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Federal Hill's &pizza a worthy competitor in Baltimore's fast-casual pizza scene

The ampersand logo of &pizza, found in tattoo form on many employees, symbolizes a "go anywhere, do anything" lifestyle, owner Michael Lastoria says — a mantra central to how the pizza shop does business.

The fast-casual chain, founded in Washington in 2012, has 15 stores in D.C., Maryland and Virginia with plans to expand. It opened its first Baltimore store in Federal Hill in late May.

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"Federal Hill is just the beginning," Lastoria said. "The city's energy, growing culinary landscape and history is really special."

Thanks to a recent boom in fast-casual pizza spots, Baltimoreans can now get their hands on custom pizzas, topped with everything from locally sourced ham to edamame, just minutes after placing their orders.

Lastoria has a passion for his stores and his staff, whom he affectionately calls "tribe members." The clan was certainly having a good time on our visit, greeting us cheerfully and trading quips with customers ordering the custom pizzas.

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When we were at the store, the place was hopping. The fast-casual pizza concept isn't new to Baltimore, with stores like Pie 360 in Canton and Blaze Pizza in the Inner Harbor, but &pizza has already developed a following.

At &pizza, diners can create their own pizza or order a specialty pie from "the hits" list. Both come in the store's signature rectangular shape. Customers can also get a housemade craft soda and finish their meal with a prepackaged cookie from the acclaimed Milk Bar bakery, founded by pastry chef Christina Tosi and David Chang of Momofuku.

Many of &pizza's items incorporate local products, such as pickled red onions from Washington-based Gordy's Pickle Jar and Sloppy Mama's cherry bomb sauce.

"We're about lifting up like-minded companies," Lastoria said. "They support us. We support them."

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In celebration of its latest location, &pizza offered the first five customers who were willing and eligible a free ampersand tattoo and free pizza for a year.

Scene & decor: The corner pizza shop is a bright and happy place with big windows and white subway tiles on the walls, one of which is covered with a floor-to-ceiling black ampersand. The communal and individual tables are also white and sport napkin holders with sayings like "pizza is the new juice" and "pizza, the bipartisan platform."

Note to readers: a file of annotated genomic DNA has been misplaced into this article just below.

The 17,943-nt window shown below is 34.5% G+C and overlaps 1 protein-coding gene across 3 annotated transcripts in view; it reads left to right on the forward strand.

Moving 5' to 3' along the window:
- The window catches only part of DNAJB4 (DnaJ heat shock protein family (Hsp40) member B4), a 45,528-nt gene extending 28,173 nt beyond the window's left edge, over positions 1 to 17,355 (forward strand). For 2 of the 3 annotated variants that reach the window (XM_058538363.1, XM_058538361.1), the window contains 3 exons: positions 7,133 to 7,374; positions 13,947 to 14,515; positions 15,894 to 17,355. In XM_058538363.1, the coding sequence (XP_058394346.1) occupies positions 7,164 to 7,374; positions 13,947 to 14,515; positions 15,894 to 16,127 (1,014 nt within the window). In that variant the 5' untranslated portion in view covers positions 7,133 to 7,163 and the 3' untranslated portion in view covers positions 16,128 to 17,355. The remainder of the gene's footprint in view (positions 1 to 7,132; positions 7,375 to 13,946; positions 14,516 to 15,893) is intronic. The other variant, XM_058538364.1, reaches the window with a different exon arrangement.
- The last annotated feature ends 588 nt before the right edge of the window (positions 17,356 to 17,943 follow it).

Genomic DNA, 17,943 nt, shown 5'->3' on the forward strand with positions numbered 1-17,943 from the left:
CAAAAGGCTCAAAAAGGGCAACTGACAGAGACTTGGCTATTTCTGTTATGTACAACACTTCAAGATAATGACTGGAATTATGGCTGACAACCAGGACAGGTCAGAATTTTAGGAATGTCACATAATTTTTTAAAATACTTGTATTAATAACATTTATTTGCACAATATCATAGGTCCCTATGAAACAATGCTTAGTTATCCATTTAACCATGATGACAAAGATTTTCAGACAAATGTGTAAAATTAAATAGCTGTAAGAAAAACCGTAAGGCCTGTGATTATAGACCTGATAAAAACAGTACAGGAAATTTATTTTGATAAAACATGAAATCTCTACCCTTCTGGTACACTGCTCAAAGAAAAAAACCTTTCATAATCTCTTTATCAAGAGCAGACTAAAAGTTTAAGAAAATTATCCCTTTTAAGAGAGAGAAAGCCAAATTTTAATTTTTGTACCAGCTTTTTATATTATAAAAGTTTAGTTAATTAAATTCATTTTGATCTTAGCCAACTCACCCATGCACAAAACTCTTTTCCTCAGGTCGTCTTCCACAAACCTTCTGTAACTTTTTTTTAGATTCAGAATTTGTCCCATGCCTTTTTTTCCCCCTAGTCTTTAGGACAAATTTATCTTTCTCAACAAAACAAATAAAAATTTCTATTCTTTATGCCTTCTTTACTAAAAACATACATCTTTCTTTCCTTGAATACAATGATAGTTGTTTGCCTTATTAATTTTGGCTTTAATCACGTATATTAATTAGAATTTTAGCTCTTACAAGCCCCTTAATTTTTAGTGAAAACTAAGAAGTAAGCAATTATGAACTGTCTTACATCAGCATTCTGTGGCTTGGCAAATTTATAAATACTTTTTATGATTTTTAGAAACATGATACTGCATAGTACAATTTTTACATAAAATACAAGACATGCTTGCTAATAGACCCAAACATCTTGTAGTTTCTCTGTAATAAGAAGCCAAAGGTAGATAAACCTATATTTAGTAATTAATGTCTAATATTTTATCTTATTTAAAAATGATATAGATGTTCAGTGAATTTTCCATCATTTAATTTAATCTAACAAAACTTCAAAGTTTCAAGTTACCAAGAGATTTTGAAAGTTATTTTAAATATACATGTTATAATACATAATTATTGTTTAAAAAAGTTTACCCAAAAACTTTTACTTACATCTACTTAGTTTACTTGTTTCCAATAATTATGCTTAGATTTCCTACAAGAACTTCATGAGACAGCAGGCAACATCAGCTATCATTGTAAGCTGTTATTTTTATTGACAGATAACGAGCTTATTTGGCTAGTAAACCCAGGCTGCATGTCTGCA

Appetizers: Not applicable.

Entrees: The quick-cook, rectangular pizzas (about 18 inches long and 6 inches wide) are $9.67, with gluten-free dough and shrimp costing extra. As fungi fans, we enjoyed the Moonstruck pie, which featured aromatic mushroom truffle oil, creamy garlic ricotta, fresh mozzarella, chunky mushrooms and grilled onions topped with goat cheese and fig balsamic vinegar. We also made our own pizza on an ancient grains crust with classic tomato sauce, mozzarella cheese, roasted peppers, spicy chickpeas, basil, chicken and banana peppers; we were happy with the result. You can also add toppings after the pizza comes out of the oven, including sun-dried tomatoes, feta cheese and garlic sauce.

Drinks: The self-serve, craft fountain sodas ($2.60) in flavors like mango passion fruit, ginger berry lemonade and dark cherry cola are refreshingly delicious.

Service: Customers order pizza at a counter and watch it being made as they walk down the line toward a cashier. After paying for the food, they carry it to a table or take it to go.

Dessert: A couple of sweet pizzas ($9.67 each) are available. We were crazy about the Lori Lane, with white chocolate sauce, mixed berries (fresh blueberries, raspberries and strawberries), sweet dabs of ricotta and agave syrup. Next time we'll try the Elvis, featuring chocolate hazelnut peanut butter, banana, bacon and grape jam. We also devoured a terrific Milk Bar compost cookie ($2.60) with chocolate and butterscotch chips, graham crackers, potato chips, oats and more.

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